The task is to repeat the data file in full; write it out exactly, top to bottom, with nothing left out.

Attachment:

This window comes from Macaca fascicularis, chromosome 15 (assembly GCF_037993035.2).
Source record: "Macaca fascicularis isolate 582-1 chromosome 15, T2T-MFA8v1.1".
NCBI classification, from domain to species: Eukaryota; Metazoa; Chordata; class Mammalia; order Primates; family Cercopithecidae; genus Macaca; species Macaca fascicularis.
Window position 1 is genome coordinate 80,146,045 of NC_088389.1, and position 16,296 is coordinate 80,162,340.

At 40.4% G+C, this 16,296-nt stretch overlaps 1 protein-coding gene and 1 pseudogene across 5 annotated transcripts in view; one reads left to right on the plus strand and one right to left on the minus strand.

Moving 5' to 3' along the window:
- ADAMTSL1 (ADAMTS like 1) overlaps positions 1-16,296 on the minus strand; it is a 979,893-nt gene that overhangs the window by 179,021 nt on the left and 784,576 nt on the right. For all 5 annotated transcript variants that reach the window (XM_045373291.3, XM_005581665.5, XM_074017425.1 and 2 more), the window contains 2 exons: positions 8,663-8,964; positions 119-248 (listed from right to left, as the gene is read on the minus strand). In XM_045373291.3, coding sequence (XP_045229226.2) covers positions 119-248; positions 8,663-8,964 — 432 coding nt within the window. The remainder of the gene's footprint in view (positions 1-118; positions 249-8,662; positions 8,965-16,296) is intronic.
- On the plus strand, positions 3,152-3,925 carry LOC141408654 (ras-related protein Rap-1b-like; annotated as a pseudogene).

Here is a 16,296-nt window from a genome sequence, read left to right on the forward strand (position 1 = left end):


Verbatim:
This window comes from Macaca fascicularis, chromosome 15 (assembly GCF_037993035.2).
Source record: "Macaca fascicularis isolate 582-1 chromosome 15, T2T-MFA8v1.1".
NCBI classification, from domain to species: Eukaryota; Metazoa; Chordata; class Mammalia; order Primates; family Cercopithecidae; genus Macaca; species Macaca fascicularis.
Window position 1 is genome coordinate 80,146,045 of NC_088389.1, and position 16,296 is coordinate 80,162,340.

At 40.4% G+C, this 16,296-nt stretch overlaps 1 protein-coding gene and 1 pseudogene across 5 annotated transcripts in view; one reads left to right on the plus strand and one right to left on the minus strand.

Moving 5' to 3' along the window:
- ADAMTSL1 (ADAMTS like 1) overlaps positions 1-16,296 on the minus strand; it is a 979,893-nt gene that overhangs the window by 179,021 nt on the left and 784,576 nt on the right. For all 5 annotated transcript variants that reach the window (XM_045373291.3, XM_005581665.5, XM_074017425.1 and 2 more), the window contains 2 exons: positions 8,663-8,964; positions 119-248 (listed from right to left, as the gene is read on the minus strand). In XM_045373291.3, coding sequence (XP_045229226.2) covers positions 119-248; positions 8,663-8,964 — 432 coding nt within the window. The remainder of the gene's footprint in view (positions 1-118; positions 249-8,662; positions 8,965-16,296) is intronic.
- On the plus strand, positions 3,152-3,925 carry LOC141408654 (ras-related protein Rap-1b-like; annotated as a pseudogene).

Here is a 16,296-nt window from a genome sequence, read left to right on the forward strand (position 1 = left end):